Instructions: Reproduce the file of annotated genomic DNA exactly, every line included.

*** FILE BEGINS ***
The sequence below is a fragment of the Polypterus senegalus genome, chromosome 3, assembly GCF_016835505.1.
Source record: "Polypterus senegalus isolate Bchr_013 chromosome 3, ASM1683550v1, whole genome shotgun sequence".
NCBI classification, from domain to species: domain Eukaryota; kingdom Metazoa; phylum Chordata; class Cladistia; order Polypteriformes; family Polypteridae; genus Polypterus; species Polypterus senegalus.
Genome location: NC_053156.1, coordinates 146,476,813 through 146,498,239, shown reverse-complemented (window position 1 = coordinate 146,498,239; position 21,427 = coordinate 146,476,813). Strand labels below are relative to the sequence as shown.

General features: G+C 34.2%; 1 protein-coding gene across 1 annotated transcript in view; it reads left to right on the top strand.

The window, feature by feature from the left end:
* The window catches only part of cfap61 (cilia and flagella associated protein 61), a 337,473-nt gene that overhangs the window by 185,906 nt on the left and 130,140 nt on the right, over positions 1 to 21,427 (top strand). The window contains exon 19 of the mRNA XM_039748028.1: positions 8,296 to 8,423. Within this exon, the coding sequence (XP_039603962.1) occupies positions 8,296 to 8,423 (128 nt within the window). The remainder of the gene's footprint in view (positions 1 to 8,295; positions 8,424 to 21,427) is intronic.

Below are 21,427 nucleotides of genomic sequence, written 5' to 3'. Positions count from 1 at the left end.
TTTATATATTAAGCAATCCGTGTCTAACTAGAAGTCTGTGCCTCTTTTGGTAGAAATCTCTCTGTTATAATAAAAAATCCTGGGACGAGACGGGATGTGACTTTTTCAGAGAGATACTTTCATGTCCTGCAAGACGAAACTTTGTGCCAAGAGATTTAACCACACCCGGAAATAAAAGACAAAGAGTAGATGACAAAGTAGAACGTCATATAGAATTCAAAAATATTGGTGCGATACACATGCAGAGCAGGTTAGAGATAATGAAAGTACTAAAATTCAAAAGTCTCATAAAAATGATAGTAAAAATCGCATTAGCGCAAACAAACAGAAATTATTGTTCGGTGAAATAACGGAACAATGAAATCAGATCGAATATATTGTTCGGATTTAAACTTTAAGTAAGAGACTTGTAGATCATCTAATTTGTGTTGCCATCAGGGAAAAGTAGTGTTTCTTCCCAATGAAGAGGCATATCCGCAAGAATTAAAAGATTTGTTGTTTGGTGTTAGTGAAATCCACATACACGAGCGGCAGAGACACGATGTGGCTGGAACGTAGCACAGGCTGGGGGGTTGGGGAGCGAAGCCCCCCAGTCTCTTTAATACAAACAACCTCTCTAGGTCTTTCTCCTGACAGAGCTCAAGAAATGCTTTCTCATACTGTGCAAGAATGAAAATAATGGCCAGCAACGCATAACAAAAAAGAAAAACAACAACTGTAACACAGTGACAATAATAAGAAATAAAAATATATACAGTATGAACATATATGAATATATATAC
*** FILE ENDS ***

The sequence below is a fragment of the Polypterus senegalus genome, chromosome 3, assembly GCF_016835505.1.
Source record: "Polypterus senegalus isolate Bchr_013 chromosome 3, ASM1683550v1, whole genome shotgun sequence".
NCBI classification, from domain to species: domain Eukaryota; kingdom Metazoa; phylum Chordata; class Cladistia; order Polypteriformes; family Polypteridae; genus Polypterus; species Polypterus senegalus.
Genome location: NC_053156.1, coordinates 146,476,813 through 146,498,239, shown reverse-complemented (window position 1 = coordinate 146,498,239; position 21,427 = coordinate 146,476,813). Strand labels below are relative to the sequence as shown.

General features: G+C 34.2%; 1 protein-coding gene across 1 annotated transcript in view; it reads left to right on the top strand.

The window, feature by feature from the left end:
* The window catches only part of cfap61 (cilia and flagella associated protein 61), a 337,473-nt gene that overhangs the window by 185,906 nt on the left and 130,140 nt on the right, over positions 1 to 21,427 (top strand). The window contains exon 19 of the mRNA XM_039748028.1: positions 8,296 to 8,423. Within this exon, the coding sequence (XP_039603962.1) occupies positions 8,296 to 8,423 (128 nt within the window). The remainder of the gene's footprint in view (positions 1 to 8,295; positions 8,424 to 21,427) is intronic.

Below are 21,427 nucleotides of genomic sequence, written 5' to 3'. Positions count from 1 at the left end.
TTTATATATTAAGCAATCCGTGTCTAACTAGAAGTCTGTGCCTCTTTTGGTAGAAATCTCTCTGTTATAATAAAAAATCCTGGGACGAGACGGGATGTGACTTTTTCAGAGAGATACTTTCATGTCCTGCAAGACGAAACTTTGTGCCAAGAGATTTAACCACACCCGGAAATAAAAGACAAAGAGTAGATGACAAAGTAGAACGTCATATAGAATTCAAAAATATTGGTGCGATACACATGCAGAGCAGGTTAGAGATAATGAAAGTACTAAAATTCAAAAGTCTCATAAAAATGATAGTAAAAATCGCATTAGCGCAAACAAACAGAAATTATTGTTCGGTGAAATAACGGAACAATGAAATCAGATCGAATATATTGTTCGGATTTAAACTTTAAGTAAGAGACTTGTAGATCATCTAATTTGTGTTGCCATCAGGGAAAAGTAGTGTTTCTTCCCAATGAAGAGGCATATCCGCAAGAATTAAAAGATTTGTTGTTTGGTGTTAGTGAAATCCACATACACGAGCGGCAGAGACACGATGTGGCTGGAACGTAGCACAGGCTGGGGGGTTGGGGAGCGAAGCCCCCCAGTCTCTTTAATACAAACAACCTCTCTAGGTCTTTCTCCTGACAGAGCTCAAGAAATGCTTTCTCATACTGTGCAAGAATGAAAATAATGGCCAGCAACGCATAACAAAAAAGAAAAACAACAACTGTAACACAGTGACAATAATAAGAAATAAAAATATATACAGTATGAACATATATGAATATATATAC